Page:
Minerals deep inside Earth might contain telltale traces of collisions with dark matter — the elusive stuff that researchers think makes up most of the matter in the Universe. Experiments designed to search for these traces could one day complement or even compete with ongoing efforts to detect dark matter directly.
Researchers using sophisticated detectors sunk deep underground have searched for signs of dark matter for decades. But now, Katherine Freese, a physicist at the University of Michigan in Ann Arbor, and her colleagues suggest that minerals such as halite (sodium chloride) and zabuyelite (lithium carbonate), can act as ready-made detectors1.
Astronomers can detect the gravitational influence of dark matter on the motion of galaxies and galactic clusters, but have never been able to spot it directly. The prevailing explanation for dark matter is that it’s made of material known as weakly interacting massive particles (WIMPs), which interact with normal matter mainly through gravity.
Direct-detection experiments aim to find the faint after-effects of WIMPs colliding with the nuclei of atoms in materials such as germanium, silicon or sodium iodide inside a detector.
Such experiments must be positioned deep underground, to guard against the cosmic rays that bombard Earth’s surface. These rays can also leave faint traces of their collisions with detector materials, which can swamp any potential signals from dark matter. So far, only one experiment — the DAMA/LIBRA experiment at the Gran Sasso National Laboratory in Italy — says it has detected dark matter, but the claim remains unverified.
Freese and her colleagues argue that minerals such as halite and zabuyelite are already deep inside Earth and thus are shielded from cosmic rays. According to the team’s analysis, published last month on the preprint server arXiv, if a WIMP were to smash into the nucleus of an atom of, say, sodium or chlorine, the nucleus would recoil. This would etch a path anywhere from 1 to 1,000 nanometres long in the mineral.
An experiment could extract the minerals — which can be around 500 million years old — from kilometres-deep boreholes that already exist for geological research and oil prospecting. Physicists would need to crack open the extracted minerals and scan the exposed surfaces under an electron or atomic force microscope for the tracks made by recoiling nuclei. They could also use X-ray or ultraviolet 3D scanners to study bigger chunks of minerals faster, but with lower resolution.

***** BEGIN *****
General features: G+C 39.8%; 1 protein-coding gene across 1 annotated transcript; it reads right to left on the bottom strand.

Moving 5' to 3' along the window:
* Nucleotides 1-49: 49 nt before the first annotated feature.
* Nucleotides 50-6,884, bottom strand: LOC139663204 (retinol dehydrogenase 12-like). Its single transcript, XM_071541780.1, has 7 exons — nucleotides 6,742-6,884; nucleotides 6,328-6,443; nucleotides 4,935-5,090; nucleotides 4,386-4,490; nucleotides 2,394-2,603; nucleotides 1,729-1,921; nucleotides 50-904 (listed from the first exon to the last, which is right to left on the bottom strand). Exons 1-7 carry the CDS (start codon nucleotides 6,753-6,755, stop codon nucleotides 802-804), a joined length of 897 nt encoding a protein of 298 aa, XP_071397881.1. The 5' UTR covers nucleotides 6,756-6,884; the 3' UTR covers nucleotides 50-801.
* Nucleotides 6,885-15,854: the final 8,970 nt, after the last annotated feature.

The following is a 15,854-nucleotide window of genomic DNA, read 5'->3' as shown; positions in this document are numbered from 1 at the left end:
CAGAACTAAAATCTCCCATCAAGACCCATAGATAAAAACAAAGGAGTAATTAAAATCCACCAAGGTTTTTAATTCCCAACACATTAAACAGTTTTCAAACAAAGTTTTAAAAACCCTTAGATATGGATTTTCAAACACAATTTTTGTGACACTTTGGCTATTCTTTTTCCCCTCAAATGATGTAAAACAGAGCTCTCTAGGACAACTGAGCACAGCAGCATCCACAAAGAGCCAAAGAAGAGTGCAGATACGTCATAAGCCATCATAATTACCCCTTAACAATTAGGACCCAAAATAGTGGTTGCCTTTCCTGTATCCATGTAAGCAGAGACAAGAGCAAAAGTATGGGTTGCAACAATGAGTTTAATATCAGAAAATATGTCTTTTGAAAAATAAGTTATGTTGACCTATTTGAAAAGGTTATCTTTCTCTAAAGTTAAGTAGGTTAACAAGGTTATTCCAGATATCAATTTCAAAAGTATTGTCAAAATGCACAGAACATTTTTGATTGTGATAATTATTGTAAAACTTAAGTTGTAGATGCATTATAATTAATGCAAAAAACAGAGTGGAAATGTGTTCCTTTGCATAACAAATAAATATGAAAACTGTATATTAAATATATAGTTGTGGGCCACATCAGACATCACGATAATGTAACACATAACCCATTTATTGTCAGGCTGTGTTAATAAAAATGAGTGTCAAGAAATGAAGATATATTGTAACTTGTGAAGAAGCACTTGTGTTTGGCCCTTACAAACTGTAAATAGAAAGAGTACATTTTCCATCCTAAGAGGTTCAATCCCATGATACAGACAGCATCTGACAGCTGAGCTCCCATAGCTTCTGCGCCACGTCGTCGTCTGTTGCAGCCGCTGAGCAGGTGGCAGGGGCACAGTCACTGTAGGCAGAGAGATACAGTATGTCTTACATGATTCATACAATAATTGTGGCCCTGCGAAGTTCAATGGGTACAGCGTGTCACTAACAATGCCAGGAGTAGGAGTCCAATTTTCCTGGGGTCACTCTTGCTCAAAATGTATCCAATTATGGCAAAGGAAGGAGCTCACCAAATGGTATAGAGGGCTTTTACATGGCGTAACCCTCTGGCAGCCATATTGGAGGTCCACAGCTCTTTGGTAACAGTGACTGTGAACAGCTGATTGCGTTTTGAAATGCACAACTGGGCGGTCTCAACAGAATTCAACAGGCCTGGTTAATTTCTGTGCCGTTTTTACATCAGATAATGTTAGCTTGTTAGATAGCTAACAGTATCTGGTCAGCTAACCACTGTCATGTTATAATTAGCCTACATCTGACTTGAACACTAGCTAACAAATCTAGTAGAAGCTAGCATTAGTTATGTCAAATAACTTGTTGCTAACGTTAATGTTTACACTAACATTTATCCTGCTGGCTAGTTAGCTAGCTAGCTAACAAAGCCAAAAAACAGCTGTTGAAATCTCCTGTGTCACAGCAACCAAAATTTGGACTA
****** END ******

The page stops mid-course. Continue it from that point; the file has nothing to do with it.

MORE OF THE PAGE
Potential collisions with WIMPs will create different signatures in each element of any mineral and thus provide different sources of information. “For example, sodium chloride consists of both sodium and chlorine, so you get multiple signals from just one mineral,” says Freese. “If you do find some positive signals, then you can figure out what kind of WIMP it is based on its scattering off of sodium and its scattering off of chlorine.”
The idea is pretty exciting, says Dan Hooper, a physicist at the Fermi National Accelerator Laboratory in Batavia, Illinois. “Although there are many details yet to be demonstrated before this kind of programme could be realistically implemented, I don’t see any reason why it couldn’t succeed, at least in principle.”
But others, such as physicist Juan Collar of the University of Chicago in Illinois, strike a more cautionary note. In the mid-1990s, physicists considered using the mineral mica as a target for similar searches for dark matter2. But Collar subsequently showed3 that radioactivity from uranium in the minerals would create tracks in the mica that would be impossible to distinguish from those created by WIMPs. He fears a similar fate would befall Freese’s proposal.
“This issue is not limited to mica, but instead affects any mineral containing the ubiquitous natural abundance of uranium and thorium,” he says. “They may be able to find minerals where this problem is reduced, but I think that right now their claims are way too optimistic.”
Freese acknowledges that uranium is a concern, although it's unclear whether the minerals that she and her team propose contain uranium or thorium contaminants. But she adds that it might be possible to identify specific etching patterns that can be created only by a burst of radioactivity, and to ignore them. “The truth is you have to do it and find out,” she says.